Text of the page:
The relish on my plate is Sicilian, a tangy blend of sweet and sour flavors. I can pick out some of the ingredients—eggplant, capers, celery—right away. I haven’t a clue, however, about the forces that came together to create this exquisite vegetable dish.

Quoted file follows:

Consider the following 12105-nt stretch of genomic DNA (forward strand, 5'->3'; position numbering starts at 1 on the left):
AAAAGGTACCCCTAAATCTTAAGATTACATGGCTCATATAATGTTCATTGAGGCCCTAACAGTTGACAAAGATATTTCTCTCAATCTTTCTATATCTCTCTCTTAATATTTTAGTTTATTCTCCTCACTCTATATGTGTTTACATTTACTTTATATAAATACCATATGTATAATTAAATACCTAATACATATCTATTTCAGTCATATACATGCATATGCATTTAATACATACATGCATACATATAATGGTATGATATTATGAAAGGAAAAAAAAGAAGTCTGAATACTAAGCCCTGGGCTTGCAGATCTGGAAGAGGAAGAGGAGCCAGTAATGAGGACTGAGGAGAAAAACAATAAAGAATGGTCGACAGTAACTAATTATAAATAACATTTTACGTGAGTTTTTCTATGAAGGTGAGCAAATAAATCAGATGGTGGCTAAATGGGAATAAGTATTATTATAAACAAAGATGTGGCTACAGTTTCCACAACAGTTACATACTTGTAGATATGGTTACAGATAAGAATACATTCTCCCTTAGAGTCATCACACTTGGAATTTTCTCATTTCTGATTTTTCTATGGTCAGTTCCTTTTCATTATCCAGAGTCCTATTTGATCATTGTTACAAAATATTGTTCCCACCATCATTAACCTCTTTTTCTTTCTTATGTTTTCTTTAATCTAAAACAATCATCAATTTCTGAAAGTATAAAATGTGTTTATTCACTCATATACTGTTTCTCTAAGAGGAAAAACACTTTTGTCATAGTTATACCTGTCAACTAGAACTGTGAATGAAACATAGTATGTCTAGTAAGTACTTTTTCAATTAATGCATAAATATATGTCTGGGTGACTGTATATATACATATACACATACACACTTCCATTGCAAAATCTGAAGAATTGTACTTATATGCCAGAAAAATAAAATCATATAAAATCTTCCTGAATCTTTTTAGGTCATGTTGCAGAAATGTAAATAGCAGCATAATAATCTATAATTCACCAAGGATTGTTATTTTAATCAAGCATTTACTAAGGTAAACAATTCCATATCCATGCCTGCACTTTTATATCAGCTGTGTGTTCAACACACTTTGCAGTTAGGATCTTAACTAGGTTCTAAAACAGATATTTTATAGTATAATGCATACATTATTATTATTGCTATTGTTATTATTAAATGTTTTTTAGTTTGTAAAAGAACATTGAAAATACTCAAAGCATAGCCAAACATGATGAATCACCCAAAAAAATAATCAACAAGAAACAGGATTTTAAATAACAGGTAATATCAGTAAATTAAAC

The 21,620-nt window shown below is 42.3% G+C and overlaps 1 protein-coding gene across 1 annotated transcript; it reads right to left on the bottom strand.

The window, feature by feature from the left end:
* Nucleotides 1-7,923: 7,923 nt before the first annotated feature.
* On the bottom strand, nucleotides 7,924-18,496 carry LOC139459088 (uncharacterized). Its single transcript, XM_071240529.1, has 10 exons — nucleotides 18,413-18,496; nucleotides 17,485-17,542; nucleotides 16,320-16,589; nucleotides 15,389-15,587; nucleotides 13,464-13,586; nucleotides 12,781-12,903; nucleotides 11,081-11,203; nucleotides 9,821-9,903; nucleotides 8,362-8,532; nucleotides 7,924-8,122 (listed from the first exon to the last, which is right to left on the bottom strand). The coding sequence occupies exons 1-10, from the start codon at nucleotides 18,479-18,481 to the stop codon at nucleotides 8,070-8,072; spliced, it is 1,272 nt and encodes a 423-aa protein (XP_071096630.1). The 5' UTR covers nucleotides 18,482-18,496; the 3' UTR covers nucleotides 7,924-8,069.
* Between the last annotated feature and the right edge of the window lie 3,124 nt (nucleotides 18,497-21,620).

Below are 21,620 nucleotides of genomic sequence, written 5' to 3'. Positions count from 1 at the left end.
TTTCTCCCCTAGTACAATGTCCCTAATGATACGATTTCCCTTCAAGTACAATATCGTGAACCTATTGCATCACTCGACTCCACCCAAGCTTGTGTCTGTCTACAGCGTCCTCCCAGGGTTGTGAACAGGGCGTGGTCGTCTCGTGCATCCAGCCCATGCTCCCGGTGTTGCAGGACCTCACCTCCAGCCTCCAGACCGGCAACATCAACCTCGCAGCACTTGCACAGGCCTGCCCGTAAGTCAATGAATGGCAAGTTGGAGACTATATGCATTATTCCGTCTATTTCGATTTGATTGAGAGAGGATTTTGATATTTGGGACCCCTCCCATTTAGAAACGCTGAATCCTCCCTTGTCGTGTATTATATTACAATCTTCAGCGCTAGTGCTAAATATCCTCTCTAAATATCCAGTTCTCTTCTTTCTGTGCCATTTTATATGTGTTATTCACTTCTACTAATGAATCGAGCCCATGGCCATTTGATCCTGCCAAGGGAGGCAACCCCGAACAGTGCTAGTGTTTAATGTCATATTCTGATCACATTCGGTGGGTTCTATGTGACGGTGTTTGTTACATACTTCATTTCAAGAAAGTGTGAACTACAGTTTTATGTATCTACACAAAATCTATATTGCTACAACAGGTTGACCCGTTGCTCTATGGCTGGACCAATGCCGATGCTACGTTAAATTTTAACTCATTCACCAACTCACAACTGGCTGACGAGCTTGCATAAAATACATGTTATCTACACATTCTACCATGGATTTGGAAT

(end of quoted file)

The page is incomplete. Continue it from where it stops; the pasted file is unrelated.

Gaetano Basile, a writer and lecturer on the food and culture of Sicily, does know. He has invited me to Lo Scudiero, a family-run restaurant in Palermo, as a tasty introduction to the island’s food and its history. He explains that the appetizer I am eating, caponata, exists because of transformative events that took place more than a thousand years ago. It was then that Arab forces invaded, bringing new crops, agricultural know-how, and other innovations that were far above the standards of medieval Europe.